Cyclosporine May Be an Option in Allergic ConjunctivitisCyclosporine May Be an Option in Allergic Conjunctivitis

Topical cyclosporine may spare patients the adverse effects associated with corticosteroids, investigators say. Medscape Medical News
Source: Medscape Today Headlines - Category: Consumer Health News Tags: Ophthalmology News Source Type: news

Related Links:

Date: June 1, 2020 Issue #:  1599Summary:  A 0.24% ophthalmic solution of the second-generation H1-antihistamine cetirizine (Zerviate– Eyevance) is now available by prescription for treatment of ocular itching associated with allergic conjunctivitis in patients ≥2 years old. Oral cetirizine (Zyrtec, and others), which is used for treatment of allergic conjunctivitis and rhinitis, has been available over the counter (OTC) for years.
Source: The Medical Letter - Category: Drugs & Pharmacology Authors: Tags: Acular Alaway Alcaftadine Allergic rhinitis Alocril Alomide nedocromil Antihistamines azelastine Bepotastine Bepreve cetirizine Clear Eyes Conjunctivitis corticosteroids Cromolyn Epinastine Ketorolac Ketotifen Lastacaft Source Type: research
Abstract Atopic dermatitis (AD) is a chronic inflammatory skin disease characterized by relapsing eczema and pruritus. Until the development of Dupilumab, a new monoclonal antibody targeting IL-4 and IL-13 receptors, the current treatment of severe cases was based on immunosuppressant agents. Our main goal was to build a case series of five patients with severe atopic dermatitis, who were using immunosuppressive drugs with significant adverse effects and only partially controlled AD, and compare their symptoms, SCORAD index, treatment regimens, total and specific IgE, and blood cell count before and after the intr...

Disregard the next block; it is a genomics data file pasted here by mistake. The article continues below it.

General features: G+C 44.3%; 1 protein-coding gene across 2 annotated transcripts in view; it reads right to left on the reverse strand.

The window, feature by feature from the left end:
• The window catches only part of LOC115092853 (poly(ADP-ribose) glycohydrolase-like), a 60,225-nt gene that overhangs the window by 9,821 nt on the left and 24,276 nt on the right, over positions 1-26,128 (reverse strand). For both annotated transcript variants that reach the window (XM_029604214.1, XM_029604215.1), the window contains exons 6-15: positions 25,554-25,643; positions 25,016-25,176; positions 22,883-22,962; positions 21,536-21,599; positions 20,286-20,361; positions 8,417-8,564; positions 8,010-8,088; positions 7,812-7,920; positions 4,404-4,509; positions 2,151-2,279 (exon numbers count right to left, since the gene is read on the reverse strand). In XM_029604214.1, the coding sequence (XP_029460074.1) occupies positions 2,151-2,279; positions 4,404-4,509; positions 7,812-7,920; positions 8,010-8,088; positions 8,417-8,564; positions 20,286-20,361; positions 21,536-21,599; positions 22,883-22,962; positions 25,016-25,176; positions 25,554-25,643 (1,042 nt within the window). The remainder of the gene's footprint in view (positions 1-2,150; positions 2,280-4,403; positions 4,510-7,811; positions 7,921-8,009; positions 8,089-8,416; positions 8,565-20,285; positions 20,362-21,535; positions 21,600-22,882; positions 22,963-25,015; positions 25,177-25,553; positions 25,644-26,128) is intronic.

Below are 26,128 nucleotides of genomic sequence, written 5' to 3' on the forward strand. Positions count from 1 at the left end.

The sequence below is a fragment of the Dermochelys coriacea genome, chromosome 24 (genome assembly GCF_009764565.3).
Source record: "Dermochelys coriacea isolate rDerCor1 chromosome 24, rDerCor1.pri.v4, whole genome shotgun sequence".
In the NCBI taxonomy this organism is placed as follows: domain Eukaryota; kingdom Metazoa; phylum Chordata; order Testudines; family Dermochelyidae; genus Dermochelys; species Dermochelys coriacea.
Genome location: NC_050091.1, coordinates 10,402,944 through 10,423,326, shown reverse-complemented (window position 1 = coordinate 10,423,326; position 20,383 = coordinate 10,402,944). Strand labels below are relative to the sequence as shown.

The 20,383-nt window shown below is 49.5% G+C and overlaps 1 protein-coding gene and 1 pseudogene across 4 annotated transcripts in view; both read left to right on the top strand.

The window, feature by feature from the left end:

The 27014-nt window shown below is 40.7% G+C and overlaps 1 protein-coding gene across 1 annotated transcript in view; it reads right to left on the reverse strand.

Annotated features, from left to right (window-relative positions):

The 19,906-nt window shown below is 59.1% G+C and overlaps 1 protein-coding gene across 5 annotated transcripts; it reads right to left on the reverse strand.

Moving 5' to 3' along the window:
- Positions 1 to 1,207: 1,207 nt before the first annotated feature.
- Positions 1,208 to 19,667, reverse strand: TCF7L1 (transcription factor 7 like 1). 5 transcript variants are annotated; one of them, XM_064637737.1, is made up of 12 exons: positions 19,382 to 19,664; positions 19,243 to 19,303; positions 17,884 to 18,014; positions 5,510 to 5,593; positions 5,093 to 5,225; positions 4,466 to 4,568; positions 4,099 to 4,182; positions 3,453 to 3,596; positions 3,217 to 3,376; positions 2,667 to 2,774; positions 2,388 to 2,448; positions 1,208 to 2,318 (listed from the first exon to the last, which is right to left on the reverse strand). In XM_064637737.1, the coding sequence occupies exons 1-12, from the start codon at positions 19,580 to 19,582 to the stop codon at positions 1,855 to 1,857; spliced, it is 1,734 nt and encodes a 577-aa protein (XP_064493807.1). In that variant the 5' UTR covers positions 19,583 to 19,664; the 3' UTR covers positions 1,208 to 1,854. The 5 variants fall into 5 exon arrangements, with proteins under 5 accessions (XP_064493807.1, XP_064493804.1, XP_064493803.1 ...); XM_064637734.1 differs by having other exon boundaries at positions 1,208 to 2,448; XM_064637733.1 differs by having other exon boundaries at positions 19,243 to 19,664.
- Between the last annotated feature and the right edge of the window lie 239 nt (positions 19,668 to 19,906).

Source: Allergologia et Immunopathologia - Category: Allergy & Immunology Authors: Tags: Allergol Immunopathol (Madr) Source Type: research
Authors: Kudsieh B, Sánchez-Dehesa Sáez M, Flores Moreno I, Ruiz Moreno JM Abstract CLINICAL CASE: A 16-year-old patient seen in the Emergency Department due to loss of visual acuity (VA) in the left eye (LE), and oppressive headache of 1 day onset. The patient was on treatment with topical corticosteroids for viral conjunctivitis. The VA was 1.00 in the right eye and 0.05 in LE. The intraocular pressure was 42mmHg in both eyes. In the LE, the funduscopy revealed retinal ischaemic oedema in the papillomacular bundle. The optical coherence tomography angiography (OCT-A) showed an obstruction of the cil...
Source: Archivos de la Sociedad Espanola de Oftalmologia - Category: Opthalmology Tags: Arch Soc Esp Oftalmol Source Type: research
CONCLUSION: The prednisolone acetate was not superior to the use of sodium diclofenac or artificial tears in relieving the signs and symptoms of viral conjunctivitis. PMID: 32049186 [PubMed - in process]
Source: Acta Cirurgica Brasileira - Category: Surgery Authors: Tags: Acta Cir Bras Source Type: research
CONCLUSIONS: Evidence is lacking for major chronic palmoplantar pustulosis treatments such as superpotent corticosteroids, phototherapy, acitretin, methotrexate, and ciclosporin. Risk of bias and imprecision limit our confidence. Maxacalcitol may be more effective than placebo in achieving clearance in the short term (low-quality evidence), and the risk of adverse effects is probably similar (moderate-quality evidence). Oral alitretinoin is probably no more effective than placebo in reducing severity, with a similar risk of adverse effects (moderate-quality evidence). Regarding biological treatments, we are uncertain of th...